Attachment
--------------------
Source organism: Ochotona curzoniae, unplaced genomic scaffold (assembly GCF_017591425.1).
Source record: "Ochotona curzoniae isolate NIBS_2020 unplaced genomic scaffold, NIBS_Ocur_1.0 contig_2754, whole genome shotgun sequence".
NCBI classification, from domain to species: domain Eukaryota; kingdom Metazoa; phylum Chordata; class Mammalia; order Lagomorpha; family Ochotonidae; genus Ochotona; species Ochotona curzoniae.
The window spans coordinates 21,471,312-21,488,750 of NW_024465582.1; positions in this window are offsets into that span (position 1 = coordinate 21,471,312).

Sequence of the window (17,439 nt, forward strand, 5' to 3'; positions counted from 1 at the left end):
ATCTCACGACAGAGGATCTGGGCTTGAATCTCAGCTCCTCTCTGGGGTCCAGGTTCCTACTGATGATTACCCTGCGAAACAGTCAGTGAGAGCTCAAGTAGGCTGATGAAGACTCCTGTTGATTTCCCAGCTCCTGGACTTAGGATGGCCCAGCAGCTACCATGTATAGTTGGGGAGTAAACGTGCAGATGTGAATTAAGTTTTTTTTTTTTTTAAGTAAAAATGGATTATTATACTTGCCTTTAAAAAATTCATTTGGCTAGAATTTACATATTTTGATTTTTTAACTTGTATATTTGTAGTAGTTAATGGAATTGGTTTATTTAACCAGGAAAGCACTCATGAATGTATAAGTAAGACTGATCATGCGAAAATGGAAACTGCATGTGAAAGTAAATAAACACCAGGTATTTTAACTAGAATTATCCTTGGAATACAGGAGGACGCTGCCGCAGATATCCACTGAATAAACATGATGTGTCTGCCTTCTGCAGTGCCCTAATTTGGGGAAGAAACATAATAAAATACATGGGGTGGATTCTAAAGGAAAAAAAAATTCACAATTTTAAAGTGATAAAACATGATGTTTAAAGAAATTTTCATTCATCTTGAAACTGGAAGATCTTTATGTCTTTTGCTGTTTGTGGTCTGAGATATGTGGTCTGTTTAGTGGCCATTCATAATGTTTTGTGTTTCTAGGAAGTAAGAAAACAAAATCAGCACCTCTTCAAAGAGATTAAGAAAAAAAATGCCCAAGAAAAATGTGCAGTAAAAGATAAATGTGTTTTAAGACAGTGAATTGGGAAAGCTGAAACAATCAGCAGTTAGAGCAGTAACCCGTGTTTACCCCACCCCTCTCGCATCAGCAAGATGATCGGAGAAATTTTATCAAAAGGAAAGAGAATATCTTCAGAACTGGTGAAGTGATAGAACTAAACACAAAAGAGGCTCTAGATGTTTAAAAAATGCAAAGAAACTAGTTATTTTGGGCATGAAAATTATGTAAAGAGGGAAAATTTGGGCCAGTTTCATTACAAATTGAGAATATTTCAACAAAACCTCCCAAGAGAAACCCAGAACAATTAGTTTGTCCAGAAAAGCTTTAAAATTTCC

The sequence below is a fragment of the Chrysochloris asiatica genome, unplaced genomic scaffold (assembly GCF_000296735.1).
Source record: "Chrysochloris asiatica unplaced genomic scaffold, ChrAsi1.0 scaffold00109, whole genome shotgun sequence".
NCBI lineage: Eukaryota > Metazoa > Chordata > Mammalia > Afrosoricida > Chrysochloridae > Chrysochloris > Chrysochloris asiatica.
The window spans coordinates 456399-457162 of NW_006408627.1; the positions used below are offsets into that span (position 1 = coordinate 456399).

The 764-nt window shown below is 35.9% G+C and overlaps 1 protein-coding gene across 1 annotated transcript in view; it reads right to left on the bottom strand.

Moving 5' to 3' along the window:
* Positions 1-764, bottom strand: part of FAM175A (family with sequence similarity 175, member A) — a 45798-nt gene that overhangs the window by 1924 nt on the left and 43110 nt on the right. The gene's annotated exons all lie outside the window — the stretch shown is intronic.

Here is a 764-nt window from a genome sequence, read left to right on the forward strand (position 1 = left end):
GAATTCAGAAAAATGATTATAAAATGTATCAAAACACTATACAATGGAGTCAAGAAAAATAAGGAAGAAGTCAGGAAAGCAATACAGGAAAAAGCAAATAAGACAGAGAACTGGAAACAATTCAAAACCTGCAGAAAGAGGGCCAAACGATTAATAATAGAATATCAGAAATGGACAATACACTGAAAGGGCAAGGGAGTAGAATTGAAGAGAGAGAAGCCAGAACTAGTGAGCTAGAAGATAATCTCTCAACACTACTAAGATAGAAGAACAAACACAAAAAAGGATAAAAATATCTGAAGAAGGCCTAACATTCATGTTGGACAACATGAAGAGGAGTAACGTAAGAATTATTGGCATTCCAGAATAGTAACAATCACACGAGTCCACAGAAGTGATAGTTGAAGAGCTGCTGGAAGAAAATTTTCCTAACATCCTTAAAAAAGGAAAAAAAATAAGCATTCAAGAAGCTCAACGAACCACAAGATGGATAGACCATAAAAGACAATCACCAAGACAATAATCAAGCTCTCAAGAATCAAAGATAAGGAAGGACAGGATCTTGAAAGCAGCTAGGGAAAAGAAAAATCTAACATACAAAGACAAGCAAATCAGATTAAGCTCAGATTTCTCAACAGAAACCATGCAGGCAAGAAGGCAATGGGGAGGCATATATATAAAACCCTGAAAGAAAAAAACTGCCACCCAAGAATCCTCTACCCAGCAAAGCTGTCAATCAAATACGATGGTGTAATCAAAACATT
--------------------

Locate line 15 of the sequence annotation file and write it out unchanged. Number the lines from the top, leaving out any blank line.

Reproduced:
GAATTCAGAAAAATGATTATAAAATGTATCAAAACACTATACAATGGAGTCAAGAAAAATAAGGAAGAAGTCAGGAAAGCAATACAGGAAAAAGCAAATAAGACAGAGAACTGGAAACAATTCAAAACCTGCAGAAAGAGGGCCAAACGATTAATAATAGAATATCAGAAATGGACAATACACTGAAAGGGCAAGGGAGTAGAATTGAAGAGAGAGAAGCCAGAACTAGTGAGCTAGAAGATAATCTCTCAACACTACTAAGATAGAAGAACAAACACAAAAAAGGATAAAAATATCTGAAGAAGGCCTAACATTCATGTTGGACAACATGAAGAGGAGTAACGTAAGAATTATTGGCATTCCAGAATAGTAACAATCACACGAGTCCACAGAAGTGATAGTTGAAGAGCTGCTGGAAGAAAATTTTCCTAACATCCTTAAAAAAGGAAAAAAAATAAGCATTCAAGAAGCTCAACGAACCACAAGATGGATAGACCATAAAAGACAATCACCAAGACAATAATCAAGCTCTCAAGAATCAAAGATAAGGAAGGACAGGATCTTGAAAGCAGCTAGGGAAAAGAAAAATCTAACATACAAAGACAAGCAAATCAGATTAAGCTCAGATTTCTCAACAGAAACCATGCAGGCAAGAAGGCAATGGGGAGGCATATATATAAAACCCTGAAAGAAAAAAACTGCCACCCAAGAATCCTCTACCCAGCAAAGCTGTCAATCAAATACGATGGTGTAATCAAAACATT